In the end, Elyse finally convinces Carol to support her husband and his long term love of BSG. They go for the slightly obvious answer of an ongoing display at the comic book store, opening up the back room as a museum of all things BSG. Mike’s in for a surprise as friends, family and “people I don’t know” (heh) welcome him to his new museum. And who’s there to help him show off his collection? My new favorite action figure, Richard Hatch – who gives Mike an original shooting script, complete with full-color artist renderings. That’s… wow. That’s quite cool, and Mike is understandably overwhelmed. All of this is fantastic – a happy and nearly perfect solution to a gorgeous collection that was just badly housed.
And then there’s Scott, wonderfully paranoid Robot Scott who believes absolutely that his robots are an investment more solid than the bank. Well, okay… maybe that’s true. He’s living in a world full of nicely displayed robot armies, all neat and orderly on shelves that have quite possibly taken over his world. I’m not seeing a problem here. Sure, it’s not my thing, but that seems livable.
Oh. The garage. Yes. Well, that does seem a bit crazy. Scott offers up the term “Dig-dugging” to the Collection Intervention lexicon (dig-dug: dɪɡ-dʌɡ to make your way through an over-packed garage as if it were a classic video game, progressing by picking up a shipping box full of unopened toys, stepping into the now-available floorspace before putting the box behind you, blocking your path. See also: Scott’s laundry day.)
While Mike got a chance to hang out with Richard Hatch, Scott gets a therapist to talk to him about his attachment to robots, his fear of banks and his definition of “crazy” (apparently, “crazy” means “action figures in the bed.” I object – that doesn’t automatically mean “crazy.” It could just mean “temporarily out of shelf space”). Scott’s not too down with the therapy approach and refuses to give in to the reality TV cliché of miraculous epiphany from 5 minutes of chatting. Add that to the fact that he has a MIB NECA Portal gun in his garage and a slew of arcade games in his house (including Tron… Tron!), and I could totally hang out with Scott.
Possibly because she could sense a losing battle from the moment she stepped into RobotVille – or possibly because she was a bit afraid to stand between a man and his 1500 robots – Elyse doesn’t want to stage a yard sale or drag Scott to Frank & Son or any of her previous attempts at “helping.” Instead, she just wants to help the guy inventory what he actually has. He firmly and absolutely believes that his financial security rests with these figures, so having an accurate gauge of value seems like a reasonable request.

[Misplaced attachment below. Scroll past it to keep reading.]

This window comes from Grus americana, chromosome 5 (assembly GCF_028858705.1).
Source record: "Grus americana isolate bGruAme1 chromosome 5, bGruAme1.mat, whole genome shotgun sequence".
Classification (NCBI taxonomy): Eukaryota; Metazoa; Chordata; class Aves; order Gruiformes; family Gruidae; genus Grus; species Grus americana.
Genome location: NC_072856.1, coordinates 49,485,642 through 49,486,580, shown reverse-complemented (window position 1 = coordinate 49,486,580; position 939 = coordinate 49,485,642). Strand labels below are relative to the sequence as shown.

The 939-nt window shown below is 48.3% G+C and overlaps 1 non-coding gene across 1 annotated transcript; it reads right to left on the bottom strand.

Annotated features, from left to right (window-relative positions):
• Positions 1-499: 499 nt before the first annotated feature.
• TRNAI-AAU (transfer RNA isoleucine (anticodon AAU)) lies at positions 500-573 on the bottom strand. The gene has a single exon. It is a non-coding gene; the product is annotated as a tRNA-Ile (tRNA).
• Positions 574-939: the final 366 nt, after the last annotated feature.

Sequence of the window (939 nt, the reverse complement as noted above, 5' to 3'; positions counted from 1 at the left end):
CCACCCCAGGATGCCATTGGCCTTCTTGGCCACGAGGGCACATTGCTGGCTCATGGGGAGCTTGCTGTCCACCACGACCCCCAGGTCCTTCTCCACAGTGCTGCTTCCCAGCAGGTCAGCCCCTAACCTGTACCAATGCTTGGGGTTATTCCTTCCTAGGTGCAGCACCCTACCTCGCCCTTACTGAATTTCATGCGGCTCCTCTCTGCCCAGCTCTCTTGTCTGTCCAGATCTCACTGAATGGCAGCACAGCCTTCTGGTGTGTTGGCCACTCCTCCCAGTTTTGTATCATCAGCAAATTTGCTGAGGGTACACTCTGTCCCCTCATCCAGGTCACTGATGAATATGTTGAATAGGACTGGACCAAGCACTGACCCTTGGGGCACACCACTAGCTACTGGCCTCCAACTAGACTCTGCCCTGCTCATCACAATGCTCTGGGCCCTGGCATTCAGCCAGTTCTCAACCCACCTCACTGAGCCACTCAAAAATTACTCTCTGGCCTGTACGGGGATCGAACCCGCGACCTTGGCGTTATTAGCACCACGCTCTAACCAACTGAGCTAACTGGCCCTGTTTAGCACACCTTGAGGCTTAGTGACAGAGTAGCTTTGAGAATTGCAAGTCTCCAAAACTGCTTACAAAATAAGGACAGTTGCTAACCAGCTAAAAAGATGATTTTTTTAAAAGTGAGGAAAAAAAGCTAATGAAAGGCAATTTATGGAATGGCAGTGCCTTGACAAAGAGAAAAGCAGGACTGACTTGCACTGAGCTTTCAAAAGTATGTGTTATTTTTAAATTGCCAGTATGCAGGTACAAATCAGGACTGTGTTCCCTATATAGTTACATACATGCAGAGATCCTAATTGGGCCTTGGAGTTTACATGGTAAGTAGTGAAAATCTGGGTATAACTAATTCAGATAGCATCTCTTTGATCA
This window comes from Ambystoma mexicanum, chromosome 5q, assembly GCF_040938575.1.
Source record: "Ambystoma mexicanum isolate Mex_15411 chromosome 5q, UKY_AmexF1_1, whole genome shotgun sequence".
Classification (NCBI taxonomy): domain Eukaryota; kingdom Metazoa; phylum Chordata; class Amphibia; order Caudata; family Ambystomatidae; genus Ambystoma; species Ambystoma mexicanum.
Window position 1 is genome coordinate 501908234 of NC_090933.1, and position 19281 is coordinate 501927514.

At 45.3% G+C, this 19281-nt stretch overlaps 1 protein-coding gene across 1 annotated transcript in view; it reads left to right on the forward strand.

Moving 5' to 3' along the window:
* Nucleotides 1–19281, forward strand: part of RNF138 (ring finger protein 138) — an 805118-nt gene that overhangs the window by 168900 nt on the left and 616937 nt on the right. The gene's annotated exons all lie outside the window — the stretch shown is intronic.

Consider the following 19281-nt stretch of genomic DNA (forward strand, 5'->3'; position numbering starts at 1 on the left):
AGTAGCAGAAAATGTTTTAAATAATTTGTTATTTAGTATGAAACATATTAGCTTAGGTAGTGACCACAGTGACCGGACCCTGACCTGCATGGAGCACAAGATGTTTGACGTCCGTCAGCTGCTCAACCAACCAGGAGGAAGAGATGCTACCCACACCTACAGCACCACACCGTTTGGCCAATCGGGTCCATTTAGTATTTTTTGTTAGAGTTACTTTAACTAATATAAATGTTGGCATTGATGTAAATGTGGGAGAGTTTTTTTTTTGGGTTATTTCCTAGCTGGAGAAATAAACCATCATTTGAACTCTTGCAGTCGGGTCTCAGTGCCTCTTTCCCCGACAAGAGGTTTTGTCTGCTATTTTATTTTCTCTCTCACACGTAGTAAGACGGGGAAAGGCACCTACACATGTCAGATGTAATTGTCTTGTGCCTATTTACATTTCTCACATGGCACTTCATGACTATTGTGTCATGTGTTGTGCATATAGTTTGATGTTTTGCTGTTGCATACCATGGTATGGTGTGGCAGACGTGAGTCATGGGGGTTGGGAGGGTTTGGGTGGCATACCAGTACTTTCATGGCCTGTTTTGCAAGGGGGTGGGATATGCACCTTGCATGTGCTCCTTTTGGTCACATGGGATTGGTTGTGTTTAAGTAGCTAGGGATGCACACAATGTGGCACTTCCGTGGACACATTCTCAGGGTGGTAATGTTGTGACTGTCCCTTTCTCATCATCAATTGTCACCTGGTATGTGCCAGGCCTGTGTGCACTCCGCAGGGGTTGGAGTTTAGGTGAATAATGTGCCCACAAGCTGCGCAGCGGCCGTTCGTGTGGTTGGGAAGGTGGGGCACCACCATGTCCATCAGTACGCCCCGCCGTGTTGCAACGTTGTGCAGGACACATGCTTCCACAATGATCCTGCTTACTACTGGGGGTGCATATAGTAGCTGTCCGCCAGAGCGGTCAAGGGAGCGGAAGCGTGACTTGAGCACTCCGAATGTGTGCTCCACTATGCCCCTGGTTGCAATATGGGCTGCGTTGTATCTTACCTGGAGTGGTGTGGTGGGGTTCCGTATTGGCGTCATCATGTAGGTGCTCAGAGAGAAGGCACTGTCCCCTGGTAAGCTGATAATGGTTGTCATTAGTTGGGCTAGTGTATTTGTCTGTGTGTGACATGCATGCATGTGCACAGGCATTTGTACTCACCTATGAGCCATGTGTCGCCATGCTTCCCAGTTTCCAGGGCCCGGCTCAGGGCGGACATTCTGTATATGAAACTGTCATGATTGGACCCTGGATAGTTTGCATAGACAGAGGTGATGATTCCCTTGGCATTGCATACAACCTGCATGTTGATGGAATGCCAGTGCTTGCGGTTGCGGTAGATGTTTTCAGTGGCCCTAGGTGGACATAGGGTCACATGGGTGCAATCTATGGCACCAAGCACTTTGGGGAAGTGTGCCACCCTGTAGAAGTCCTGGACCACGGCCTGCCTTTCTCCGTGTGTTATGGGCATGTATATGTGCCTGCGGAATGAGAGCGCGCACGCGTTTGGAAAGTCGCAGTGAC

First stop is an appraiser who has taken a look at the list of visible robots that Elyse sent along. Scott’s collection is valuable, but maybe not to the degree that he’d hoped (though they are talking the difference between appraised value and ideal retail price). Still convinced he has a mint in plastic, he and Elyse take to the stash and start making an actual, complete inventory.
Again, there was a little bit of a cheer. Granted, I want more information here – what program are they using for this inventory? How are they organizing this? Where are they pulling the numbers from? – but I feel like maybe you don’t ask those questions unless you have a collection that drifts into the “possibly too large” category.
I stopped feeling the Collection Intervention love recently because I felt like it was trying too hard to be Hoarders. I didn’t like the way that Elyse worked with the people featured – how she evaluated their collections, how she decided what classified as a good or authentic collection, how she wanted them to thin things down. This week, though still not perfect, the tone of the show has shifted. There are still plenty of Hoarder-esque shots and fake-dramatic moments, but the feel of the show is different, trending more toward appreciating the collections and the dedication that these collectors have. If things continue on in this vein, I’m a happy person indeed.
This refreshed interest will be put to the test in the next episode, though, as Elyse confronts one of my bigger fears: The Flintstones.